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Why Beliefs Are Extremely Crucial To Success

Understanding the pygmalion effect

Ayodeji Awosika
5 min readDec 12, 2021


I wish I could remember the exact source of this story, but I know from memory that I read it and it’s actually true. Here’s how the story goes. There was a woman teaching in an inner-city school. The inner-city school was notorious for the things inner-city schools are notorious for — lack of resources, overworked teachers, and ultimately failed students.

And most people wouldn’t blame the students for doing so poorly in their school work. After all, look at their environments. They were destined to fail, right? Well, not according to this teacher. Instead of coddling her students or trying to dumb down the material so that they’d get it, she simply demanded more of them.

She had grade school students reading advanced literature well above their grade level. A class that formerly was full of failing students now had students who excelled beyond the wildest expectations of everyone except for the teacher.

Sadly, you can see how the exact opposite scenario might play out. Across the country, there are certainly a bunch of students who fail because of low expectations from their authority figures. No one expects them to succeed, so they don’t. And this is a problem we have in society as a whole. This is a problem I’ve continued to talk about over and over again.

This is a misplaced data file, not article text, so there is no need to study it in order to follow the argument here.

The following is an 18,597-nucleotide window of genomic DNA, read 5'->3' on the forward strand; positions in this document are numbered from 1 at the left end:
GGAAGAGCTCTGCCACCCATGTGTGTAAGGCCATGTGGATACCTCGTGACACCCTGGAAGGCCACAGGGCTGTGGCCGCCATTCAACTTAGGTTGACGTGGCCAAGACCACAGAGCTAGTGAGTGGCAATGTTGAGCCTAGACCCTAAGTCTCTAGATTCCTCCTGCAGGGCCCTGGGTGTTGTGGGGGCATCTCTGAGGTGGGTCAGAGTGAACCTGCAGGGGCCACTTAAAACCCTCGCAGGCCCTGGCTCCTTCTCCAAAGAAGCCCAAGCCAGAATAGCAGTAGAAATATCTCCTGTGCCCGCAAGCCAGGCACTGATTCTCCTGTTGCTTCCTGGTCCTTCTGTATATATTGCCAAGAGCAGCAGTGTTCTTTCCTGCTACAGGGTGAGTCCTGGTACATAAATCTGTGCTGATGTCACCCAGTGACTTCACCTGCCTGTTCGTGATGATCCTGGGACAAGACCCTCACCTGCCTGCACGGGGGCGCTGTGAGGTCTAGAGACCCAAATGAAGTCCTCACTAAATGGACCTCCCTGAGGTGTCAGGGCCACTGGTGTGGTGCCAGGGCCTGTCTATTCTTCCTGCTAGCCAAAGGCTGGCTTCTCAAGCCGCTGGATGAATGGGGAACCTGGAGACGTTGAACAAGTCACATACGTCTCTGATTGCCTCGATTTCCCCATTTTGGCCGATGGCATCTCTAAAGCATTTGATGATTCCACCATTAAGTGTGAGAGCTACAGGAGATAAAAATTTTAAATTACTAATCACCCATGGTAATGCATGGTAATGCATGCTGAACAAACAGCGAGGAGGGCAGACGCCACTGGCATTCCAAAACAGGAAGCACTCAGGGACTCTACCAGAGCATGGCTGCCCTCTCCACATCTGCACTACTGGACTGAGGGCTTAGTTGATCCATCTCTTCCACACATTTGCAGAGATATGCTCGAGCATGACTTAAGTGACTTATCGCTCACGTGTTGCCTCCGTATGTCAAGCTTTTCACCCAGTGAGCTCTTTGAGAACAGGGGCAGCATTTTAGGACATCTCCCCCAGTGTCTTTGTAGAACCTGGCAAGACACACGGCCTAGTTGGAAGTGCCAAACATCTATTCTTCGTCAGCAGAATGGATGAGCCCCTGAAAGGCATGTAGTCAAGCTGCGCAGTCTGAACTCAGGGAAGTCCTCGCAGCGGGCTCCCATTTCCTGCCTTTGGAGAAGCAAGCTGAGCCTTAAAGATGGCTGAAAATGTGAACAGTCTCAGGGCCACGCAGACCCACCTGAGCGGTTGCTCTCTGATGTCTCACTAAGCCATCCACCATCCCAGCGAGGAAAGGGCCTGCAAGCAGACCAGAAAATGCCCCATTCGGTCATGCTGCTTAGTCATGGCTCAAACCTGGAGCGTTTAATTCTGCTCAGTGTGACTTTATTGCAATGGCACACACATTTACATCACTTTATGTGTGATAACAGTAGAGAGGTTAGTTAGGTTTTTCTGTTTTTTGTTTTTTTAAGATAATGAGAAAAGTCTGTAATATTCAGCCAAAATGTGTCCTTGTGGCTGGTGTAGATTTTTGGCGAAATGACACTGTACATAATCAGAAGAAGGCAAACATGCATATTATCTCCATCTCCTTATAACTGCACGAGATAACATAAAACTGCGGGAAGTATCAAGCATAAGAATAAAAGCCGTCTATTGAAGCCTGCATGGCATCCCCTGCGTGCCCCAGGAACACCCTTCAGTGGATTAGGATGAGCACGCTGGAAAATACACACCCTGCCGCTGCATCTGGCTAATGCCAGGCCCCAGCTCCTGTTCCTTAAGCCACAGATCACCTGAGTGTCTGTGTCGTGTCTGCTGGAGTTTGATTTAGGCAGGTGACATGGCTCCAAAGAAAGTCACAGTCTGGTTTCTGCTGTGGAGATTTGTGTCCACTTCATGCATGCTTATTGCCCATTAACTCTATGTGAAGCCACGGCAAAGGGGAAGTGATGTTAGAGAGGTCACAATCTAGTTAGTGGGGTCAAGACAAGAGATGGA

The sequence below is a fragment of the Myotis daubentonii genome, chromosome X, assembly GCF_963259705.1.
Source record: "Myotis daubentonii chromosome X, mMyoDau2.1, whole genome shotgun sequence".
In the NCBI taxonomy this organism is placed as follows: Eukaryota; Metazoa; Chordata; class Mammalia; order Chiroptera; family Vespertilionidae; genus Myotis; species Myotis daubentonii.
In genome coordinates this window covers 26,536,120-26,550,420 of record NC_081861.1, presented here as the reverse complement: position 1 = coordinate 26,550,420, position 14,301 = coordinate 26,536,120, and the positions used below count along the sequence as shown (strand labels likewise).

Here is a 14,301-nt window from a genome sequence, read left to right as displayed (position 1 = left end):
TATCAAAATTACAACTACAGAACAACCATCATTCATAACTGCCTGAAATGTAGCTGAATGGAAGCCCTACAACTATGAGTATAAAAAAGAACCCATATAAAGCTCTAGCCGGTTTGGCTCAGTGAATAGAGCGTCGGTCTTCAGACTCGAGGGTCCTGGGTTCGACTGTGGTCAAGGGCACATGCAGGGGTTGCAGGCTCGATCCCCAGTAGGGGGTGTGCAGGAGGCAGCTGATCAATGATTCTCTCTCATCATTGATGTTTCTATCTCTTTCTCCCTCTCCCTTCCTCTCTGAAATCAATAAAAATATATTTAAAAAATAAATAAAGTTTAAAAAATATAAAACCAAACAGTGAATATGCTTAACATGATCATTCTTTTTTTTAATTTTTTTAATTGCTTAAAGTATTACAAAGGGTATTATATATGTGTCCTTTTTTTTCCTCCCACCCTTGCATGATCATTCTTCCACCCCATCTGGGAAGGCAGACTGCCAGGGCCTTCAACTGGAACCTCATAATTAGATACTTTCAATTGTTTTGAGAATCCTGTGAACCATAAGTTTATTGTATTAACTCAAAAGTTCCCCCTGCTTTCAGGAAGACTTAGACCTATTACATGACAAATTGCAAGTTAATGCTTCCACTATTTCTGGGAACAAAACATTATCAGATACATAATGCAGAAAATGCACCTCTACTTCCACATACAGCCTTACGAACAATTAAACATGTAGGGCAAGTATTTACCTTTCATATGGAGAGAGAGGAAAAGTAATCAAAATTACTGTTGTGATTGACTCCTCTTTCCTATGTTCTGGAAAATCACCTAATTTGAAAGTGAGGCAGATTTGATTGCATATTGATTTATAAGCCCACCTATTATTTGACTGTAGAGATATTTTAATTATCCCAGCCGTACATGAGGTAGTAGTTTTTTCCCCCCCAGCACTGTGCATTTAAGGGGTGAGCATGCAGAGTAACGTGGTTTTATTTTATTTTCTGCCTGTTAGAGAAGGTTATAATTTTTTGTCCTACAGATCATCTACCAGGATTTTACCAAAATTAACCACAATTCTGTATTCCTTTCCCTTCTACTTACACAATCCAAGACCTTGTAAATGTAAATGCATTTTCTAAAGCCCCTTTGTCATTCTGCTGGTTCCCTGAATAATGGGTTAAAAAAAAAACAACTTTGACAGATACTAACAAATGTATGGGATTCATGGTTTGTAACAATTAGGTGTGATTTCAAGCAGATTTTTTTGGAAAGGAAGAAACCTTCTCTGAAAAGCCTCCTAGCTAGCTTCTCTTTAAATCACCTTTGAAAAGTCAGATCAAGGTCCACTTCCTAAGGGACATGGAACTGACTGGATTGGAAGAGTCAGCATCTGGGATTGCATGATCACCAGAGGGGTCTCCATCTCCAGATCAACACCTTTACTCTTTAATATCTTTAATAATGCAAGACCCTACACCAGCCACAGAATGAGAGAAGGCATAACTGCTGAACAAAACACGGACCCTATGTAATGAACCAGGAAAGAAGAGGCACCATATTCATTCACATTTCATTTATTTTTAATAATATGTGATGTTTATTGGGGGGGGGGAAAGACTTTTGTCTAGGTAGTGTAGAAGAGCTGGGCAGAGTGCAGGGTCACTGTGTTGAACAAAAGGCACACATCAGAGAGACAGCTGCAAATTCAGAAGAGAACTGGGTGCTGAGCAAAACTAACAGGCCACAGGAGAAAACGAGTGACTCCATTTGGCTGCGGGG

See, it’s not just the fact that in many ways society is set up for you to fail, but you also have to deal with the psychological component of low expectations that comes with it. Society assumes you’re destined to say in the same position, so you assume it. So does everyone else around you. Soon, being mediocre becomes normal. And often you’re made out to be insensitive if you expect more of yourself and other people.

Like I often say, I’m not optimistic about the collective, but I’m optimistic about you. Why? Because I know the power of this concept all too well.

The Pygmalion Effect: How to Create a Positive Self-Fulling Prophecy

“The Pygmalion effect, or Rosenthal effect, is a psychological phenomenon wherein high expectations lead to improved performance in a given area.”



Ayodeji Awosika

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